Another half or full day is easily spent snorkeling with any of the numerous catamaran tour operators. You can explore the SS Antilla shipwreck, a Second World War German cargo ship sunk by its own crew to prevent being captured. The ship’s remains are submerged in 60 feet of water, with portions pointing upward within a few feet of the sea’s surface. More traditional snorkeling can be found at Boca Catalina reef; or go all-in with a scuba diving excursion to another of the island’s infamous wrecks or reefs. If you enjoy being on the water, there’s no better way to wind down a day in paradise than with a sunset sail, complete with open bar cocktails to celebrate your Challenge Aruba achievement.
All your swimming, cycling, running, exploring and partying under the Caribbean sun is sure to work up an appetite and Aruba hosts a handful of health-conscious culinary gems amidst the standard tourist fare and traditional fried foods. For quick and healthy bites near the beach, pick from among an array of acai bowls at Eduardo’s Beach Shack or create your own wrap or organic ingredient smoothie at Garden Fresh Café. For a more elaborate Euro-caribbean dining experience, head into the capital city Oranjestad (a quick cab ride from your hotel) and enjoy a delicious dinner at Yemanja Woodfired Grill. Craving a savory splurge? Try pastechi, a fried pastry dough filled with meat and cheese, most often served at breakfast.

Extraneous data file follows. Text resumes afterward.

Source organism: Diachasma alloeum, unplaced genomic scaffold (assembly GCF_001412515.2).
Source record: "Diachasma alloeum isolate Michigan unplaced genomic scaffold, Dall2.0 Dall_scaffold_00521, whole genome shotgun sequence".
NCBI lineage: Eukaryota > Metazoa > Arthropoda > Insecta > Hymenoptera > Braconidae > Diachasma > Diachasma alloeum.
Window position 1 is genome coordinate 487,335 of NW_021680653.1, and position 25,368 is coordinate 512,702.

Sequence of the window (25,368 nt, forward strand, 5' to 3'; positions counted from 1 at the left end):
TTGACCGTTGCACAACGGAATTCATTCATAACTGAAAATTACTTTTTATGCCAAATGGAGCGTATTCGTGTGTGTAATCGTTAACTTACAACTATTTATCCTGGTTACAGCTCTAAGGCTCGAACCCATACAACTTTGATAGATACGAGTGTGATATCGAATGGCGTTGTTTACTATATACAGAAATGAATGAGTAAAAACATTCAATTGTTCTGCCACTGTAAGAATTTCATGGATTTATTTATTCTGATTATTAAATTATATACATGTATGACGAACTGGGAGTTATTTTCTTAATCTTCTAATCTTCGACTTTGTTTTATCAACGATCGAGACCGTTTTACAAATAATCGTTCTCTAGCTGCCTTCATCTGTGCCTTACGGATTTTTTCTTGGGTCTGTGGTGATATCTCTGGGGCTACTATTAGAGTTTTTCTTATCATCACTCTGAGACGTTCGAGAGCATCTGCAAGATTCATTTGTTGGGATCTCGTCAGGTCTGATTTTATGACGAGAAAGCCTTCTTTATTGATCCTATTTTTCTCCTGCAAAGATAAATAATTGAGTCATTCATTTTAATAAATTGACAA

All told, Aruba provides a picture perfect venue for a season-ending race and plenty of hard-earned relaxation and revelry, not too far from home. The second edition of Challenge Aruba is scheduled for Oct. 22, 2017. Register at challenge-aruba.com.
Holly Bennett is a freelance journalist based in Boulder, Colo.